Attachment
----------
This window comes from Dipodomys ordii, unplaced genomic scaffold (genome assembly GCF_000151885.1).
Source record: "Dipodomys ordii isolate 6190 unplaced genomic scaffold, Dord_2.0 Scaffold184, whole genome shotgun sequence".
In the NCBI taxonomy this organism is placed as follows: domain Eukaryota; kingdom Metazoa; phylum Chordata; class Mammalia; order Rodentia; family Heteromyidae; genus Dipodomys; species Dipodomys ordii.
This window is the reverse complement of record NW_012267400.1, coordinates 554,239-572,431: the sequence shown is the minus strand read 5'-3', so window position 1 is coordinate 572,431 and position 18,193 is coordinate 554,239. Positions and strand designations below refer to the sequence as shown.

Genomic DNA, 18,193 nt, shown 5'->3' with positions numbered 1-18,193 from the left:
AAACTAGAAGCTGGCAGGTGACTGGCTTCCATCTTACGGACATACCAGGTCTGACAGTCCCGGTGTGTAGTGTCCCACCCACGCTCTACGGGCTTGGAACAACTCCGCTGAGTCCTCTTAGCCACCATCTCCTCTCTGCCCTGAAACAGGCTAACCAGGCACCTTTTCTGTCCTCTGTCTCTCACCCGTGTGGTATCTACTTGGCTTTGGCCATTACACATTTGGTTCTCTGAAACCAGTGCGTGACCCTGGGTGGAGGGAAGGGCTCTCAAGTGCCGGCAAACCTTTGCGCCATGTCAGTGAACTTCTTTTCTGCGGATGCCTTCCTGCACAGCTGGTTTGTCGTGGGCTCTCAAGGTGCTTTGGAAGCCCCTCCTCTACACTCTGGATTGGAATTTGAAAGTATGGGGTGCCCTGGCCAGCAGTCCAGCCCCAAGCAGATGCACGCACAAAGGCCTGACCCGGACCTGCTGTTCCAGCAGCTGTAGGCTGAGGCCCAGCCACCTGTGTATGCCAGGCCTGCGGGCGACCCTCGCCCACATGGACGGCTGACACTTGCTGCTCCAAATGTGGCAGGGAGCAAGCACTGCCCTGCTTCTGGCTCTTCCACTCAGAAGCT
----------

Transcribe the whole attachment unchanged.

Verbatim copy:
This window comes from Dipodomys ordii, unplaced genomic scaffold (genome assembly GCF_000151885.1).
Source record: "Dipodomys ordii isolate 6190 unplaced genomic scaffold, Dord_2.0 Scaffold184, whole genome shotgun sequence".
In the NCBI taxonomy this organism is placed as follows: domain Eukaryota; kingdom Metazoa; phylum Chordata; class Mammalia; order Rodentia; family Heteromyidae; genus Dipodomys; species Dipodomys ordii.
This window is the reverse complement of record NW_012267400.1, coordinates 554,239-572,431: the sequence shown is the minus strand read 5'-3', so window position 1 is coordinate 572,431 and position 18,193 is coordinate 554,239. Positions and strand designations below refer to the sequence as shown.

Genomic DNA, 18,193 nt, shown 5'->3' with positions numbered 1-18,193 from the left:
AAACTAGAAGCTGGCAGGTGACTGGCTTCCATCTTACGGACATACCAGGTCTGACAGTCCCGGTGTGTAGTGTCCCACCCACGCTCTACGGGCTTGGAACAACTCCGCTGAGTCCTCTTAGCCACCATCTCCTCTCTGCCCTGAAACAGGCTAACCAGGCACCTTTTCTGTCCTCTGTCTCTCACCCGTGTGGTATCTACTTGGCTTTGGCCATTACACATTTGGTTCTCTGAAACCAGTGCGTGACCCTGGGTGGAGGGAAGGGCTCTCAAGTGCCGGCAAACCTTTGCGCCATGTCAGTGAACTTCTTTTCTGCGGATGCCTTCCTGCACAGCTGGTTTGTCGTGGGCTCTCAAGGTGCTTTGGAAGCCCCTCCTCTACACTCTGGATTGGAATTTGAAAGTATGGGGTGCCCTGGCCAGCAGTCCAGCCCCAAGCAGATGCACGCACAAAGGCCTGACCCGGACCTGCTGTTCCAGCAGCTGTAGGCTGAGGCCCAGCCACCTGTGTATGCCAGGCCTGCGGGCGACCCTCGCCCACATGGACGGCTGACACTTGCTGCTCCAAATGTGGCAGGGAGCAAGCACTGCCCTGCTTCTGGCTCTTCCACTCAGAAGCT